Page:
The Galvins were smothered by the stigma of mental illness from the moment their eldest son, Donald, began exhibiting worrying symptoms of schizophrenia. Kolker details how changing psychiatric conversations of the era went through the cycle of blame and theory in an attempt to find the root cause of this deeply confusing condition, one that still eludes doctors to this day. For a period of time, mental illness was deemed to be caused by ‘schizophrenogenic mothers’, essentially putting the blame on supposedly bad parenting for the health of their offspring. Mimi Galvin’s attempt to care for her sick children while maintaining the shield of happy family life is detailed thoroughly and without judgment. Indeed, Kolker is remarkably free of judgment throughout the book in a way that few authors on his level could commit to. Mimi and Don Galvin may have made mistakes but the crucial context that Kolker provides ensures that the reader always understands why they made the choices that they did, even when they stridently disagree.

Kolker focuses as much on the healthy Galvin kids as those affected by schizophrenia. The two daughters of the clan, Margaret and Mary (later known as Lindsay), felt especially trapped by their predicament, the youngest children who were inevitably left to fend for themselves as their mother tried to deal with the police, doctors, and medications that became part of their daily lives. They faced violence at the hands of their brothers and were both sexually abused by one of them. Mimi Galvin may have successfully held her family together during impossible times but the collateral damage was just as traumatic as the illnesses themselves, the book argues. Mental illness leaves behind an immense crater that impacts those closest to the patient.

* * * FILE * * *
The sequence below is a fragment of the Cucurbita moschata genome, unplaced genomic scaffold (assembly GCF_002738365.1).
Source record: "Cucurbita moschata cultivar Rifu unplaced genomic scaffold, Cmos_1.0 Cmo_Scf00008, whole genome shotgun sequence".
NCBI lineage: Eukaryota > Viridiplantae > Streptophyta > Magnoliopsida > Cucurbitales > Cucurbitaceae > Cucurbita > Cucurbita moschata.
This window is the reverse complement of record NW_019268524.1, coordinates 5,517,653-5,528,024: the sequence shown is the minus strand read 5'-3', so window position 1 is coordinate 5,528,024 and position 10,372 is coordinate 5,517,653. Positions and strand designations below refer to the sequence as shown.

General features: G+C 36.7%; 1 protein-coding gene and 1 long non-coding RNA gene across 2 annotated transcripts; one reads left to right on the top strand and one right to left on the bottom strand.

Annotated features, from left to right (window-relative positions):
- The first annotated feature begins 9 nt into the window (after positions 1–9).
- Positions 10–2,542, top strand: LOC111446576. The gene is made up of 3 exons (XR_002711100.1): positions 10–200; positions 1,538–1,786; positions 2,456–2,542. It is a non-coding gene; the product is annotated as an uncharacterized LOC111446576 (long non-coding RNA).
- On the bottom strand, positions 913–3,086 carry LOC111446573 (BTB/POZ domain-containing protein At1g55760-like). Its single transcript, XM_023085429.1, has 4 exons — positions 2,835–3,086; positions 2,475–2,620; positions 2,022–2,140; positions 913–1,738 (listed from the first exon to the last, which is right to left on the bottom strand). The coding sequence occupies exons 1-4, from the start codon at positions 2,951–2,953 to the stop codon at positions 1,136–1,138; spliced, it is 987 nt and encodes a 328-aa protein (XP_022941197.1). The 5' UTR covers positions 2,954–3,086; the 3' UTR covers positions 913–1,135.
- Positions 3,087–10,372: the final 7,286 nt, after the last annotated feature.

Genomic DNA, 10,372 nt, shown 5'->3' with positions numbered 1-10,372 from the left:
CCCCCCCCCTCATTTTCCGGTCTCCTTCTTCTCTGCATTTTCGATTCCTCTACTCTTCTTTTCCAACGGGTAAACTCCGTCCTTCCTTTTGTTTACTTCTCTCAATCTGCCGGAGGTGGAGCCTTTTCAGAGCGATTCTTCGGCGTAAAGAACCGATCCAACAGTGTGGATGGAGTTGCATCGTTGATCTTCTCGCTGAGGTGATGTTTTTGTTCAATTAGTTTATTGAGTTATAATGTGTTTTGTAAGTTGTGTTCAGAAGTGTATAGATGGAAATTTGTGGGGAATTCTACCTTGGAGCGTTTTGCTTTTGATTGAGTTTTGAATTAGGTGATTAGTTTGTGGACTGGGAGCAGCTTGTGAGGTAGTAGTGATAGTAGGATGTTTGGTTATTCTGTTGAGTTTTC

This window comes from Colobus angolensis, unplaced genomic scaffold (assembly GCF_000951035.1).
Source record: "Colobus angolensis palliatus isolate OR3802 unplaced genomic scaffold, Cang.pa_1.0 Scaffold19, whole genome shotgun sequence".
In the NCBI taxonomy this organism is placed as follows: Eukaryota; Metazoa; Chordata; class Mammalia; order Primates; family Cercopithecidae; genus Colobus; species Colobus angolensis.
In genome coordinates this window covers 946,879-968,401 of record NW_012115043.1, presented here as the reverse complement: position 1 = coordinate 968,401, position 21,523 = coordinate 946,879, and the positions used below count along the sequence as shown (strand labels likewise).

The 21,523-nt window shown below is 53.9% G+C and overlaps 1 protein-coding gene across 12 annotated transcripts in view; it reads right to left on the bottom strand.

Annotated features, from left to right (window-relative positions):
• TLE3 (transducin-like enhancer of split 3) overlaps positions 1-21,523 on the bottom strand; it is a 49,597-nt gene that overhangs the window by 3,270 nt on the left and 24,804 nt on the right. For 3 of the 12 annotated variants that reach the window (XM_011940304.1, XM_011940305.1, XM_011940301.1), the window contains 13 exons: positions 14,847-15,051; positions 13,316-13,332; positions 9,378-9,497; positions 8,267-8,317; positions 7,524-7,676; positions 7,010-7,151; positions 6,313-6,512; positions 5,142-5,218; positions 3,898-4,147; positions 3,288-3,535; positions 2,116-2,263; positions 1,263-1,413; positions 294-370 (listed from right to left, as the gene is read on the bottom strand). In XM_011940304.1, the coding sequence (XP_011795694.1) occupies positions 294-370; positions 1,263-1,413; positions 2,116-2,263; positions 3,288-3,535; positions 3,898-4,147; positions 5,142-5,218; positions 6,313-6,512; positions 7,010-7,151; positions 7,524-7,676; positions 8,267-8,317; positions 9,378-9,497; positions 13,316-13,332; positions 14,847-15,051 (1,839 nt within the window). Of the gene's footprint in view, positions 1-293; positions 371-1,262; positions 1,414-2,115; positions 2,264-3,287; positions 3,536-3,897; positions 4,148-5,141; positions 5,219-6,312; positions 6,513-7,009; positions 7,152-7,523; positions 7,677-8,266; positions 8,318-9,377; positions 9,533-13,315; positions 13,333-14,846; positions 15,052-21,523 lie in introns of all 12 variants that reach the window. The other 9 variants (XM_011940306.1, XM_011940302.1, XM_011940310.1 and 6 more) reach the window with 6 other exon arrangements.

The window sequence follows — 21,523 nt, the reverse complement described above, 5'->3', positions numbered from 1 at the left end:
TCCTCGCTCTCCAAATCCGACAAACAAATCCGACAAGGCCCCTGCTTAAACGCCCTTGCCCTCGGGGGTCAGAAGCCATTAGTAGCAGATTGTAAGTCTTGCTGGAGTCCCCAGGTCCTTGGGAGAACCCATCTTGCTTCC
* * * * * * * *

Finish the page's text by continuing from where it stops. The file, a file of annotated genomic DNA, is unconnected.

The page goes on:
While Hidden Valley Road spends much of its time documenting the Galvins’ history, it also dives into the history of schizophrenia and research into the condition that the family ended up playing a crucial part in. Dr. Lynn DeLisi, a psychiatrist at the National Institute of Mental Health in Bethesda, Maryland, emerges as the closest thing to a hero in this book. A pioneer in mental health research, she became convinced by the hypothesis that there was a genetic component to schizophrenia that could be found among families. Not taken especially seriously at the time, DeLisi compiled research into families wherein several individuals lived with the condition, which included the Galvins. Their struggles may have helped scientists gain a clearer understanding of the disorder, but as the book notes, the for-profit pharmaceutical system has little interest in conditions like this. As always, the system fails those who need it the most.

Reviews for Hidden Valley Road have been near-rapturously positive and it’s not hard to see why. This seems destined to be one of those once-in-a-while non-fiction titles that breaks out in a major way, something that Kolker is thoroughly deserving of. In much weaker or less caring hands, this story could have been far more tawdry in a manner that’s plagued the Galvin family’s history for decades. Instead, they get to be individuals again, people with stories rather than numbers in a lab.

Hidden Valley Road is available now wherever you get your books.

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Kayleigh is a features writer for Pajiba. You can follow her on Twitter or listen to her podcast, The Hollywood Read.